More than half of fever cases reported in the study were first managed using home-made remedies and services of over-the-counter providers. This confirms the findings that poly-pharmacy is a common practice in Ghana [6, 7]. Previous studies report similar findings in other countries . This finding brings to light the importance of home management programmes where communities will be allowed to manage fever cases through the services of community volunteers trained by the health sector to diagnose and administer appropriate treatment while referring more complicated cases to health facilities. Such strategies do not only promote community participation, but also eliminates the problem of physical inaccessibility to health care services (i.e. longer travel times) while coping with the problem of inadequate staff at health facilities.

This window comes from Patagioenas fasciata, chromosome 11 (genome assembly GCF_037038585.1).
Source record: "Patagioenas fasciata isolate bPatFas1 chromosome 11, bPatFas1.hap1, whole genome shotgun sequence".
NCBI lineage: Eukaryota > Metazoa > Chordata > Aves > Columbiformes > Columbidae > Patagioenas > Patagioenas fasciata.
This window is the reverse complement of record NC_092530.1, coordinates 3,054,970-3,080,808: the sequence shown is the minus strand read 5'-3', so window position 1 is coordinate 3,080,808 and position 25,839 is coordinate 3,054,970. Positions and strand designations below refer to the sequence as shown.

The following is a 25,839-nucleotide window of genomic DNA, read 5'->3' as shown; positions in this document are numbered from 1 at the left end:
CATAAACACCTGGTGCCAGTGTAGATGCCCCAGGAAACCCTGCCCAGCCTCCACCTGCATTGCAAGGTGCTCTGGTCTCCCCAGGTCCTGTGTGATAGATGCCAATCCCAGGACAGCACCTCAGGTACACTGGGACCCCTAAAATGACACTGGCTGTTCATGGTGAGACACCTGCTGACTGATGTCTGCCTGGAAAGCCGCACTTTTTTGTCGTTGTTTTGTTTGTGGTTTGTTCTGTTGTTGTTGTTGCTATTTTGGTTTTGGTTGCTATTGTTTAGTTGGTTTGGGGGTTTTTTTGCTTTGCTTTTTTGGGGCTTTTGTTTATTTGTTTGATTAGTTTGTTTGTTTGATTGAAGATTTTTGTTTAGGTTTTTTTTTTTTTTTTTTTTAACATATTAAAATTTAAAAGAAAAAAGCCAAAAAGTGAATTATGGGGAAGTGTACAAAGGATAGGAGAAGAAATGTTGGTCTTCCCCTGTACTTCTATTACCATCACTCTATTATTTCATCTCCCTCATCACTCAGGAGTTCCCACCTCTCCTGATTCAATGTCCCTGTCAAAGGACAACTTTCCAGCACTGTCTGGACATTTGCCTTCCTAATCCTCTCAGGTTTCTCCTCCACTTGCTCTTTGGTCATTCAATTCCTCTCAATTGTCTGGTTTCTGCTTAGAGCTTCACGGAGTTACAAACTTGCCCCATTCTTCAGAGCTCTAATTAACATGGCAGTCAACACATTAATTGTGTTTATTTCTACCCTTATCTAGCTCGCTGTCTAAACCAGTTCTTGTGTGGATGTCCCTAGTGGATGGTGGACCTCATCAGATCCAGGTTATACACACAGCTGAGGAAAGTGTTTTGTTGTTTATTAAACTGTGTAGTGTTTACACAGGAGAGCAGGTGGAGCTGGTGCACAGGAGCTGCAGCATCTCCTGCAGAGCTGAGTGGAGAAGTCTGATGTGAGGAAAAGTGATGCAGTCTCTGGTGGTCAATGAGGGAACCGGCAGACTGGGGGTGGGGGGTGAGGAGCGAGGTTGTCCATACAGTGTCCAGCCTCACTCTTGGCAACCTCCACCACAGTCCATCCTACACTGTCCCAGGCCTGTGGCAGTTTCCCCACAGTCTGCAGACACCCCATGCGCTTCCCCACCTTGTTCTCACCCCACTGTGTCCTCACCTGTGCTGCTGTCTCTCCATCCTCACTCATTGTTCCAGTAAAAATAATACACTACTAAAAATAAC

The findings of the study also confirm the well-known fact that household income is an important factor that influences the choice of health care services as caregivers with higher incomes tend to use formal health facilities compared to self-medication. The Dangme West District is rural with predominantly farming and fishing activities and, perhaps, the long term and best way to improve incomes of households will be by implementing economic policies that favour small scale farmers and fishermen in the country. Currently, small-scale farmers are faced with numerous challenges, including the use of primitive methods and lack of markets for their farm produce. Small scale fishermen, especially along the coast, get low catch because larger trawlers fish close to the coast, driving the fish away. Any policy aimed at favouring these farmers and fishermen will need to address these issues. That will help them increase productivity and find good markets for their produce. Not only will their access to health facilities be enhanced, but also their standards of living will improve, reducing vulnerability to illnesses.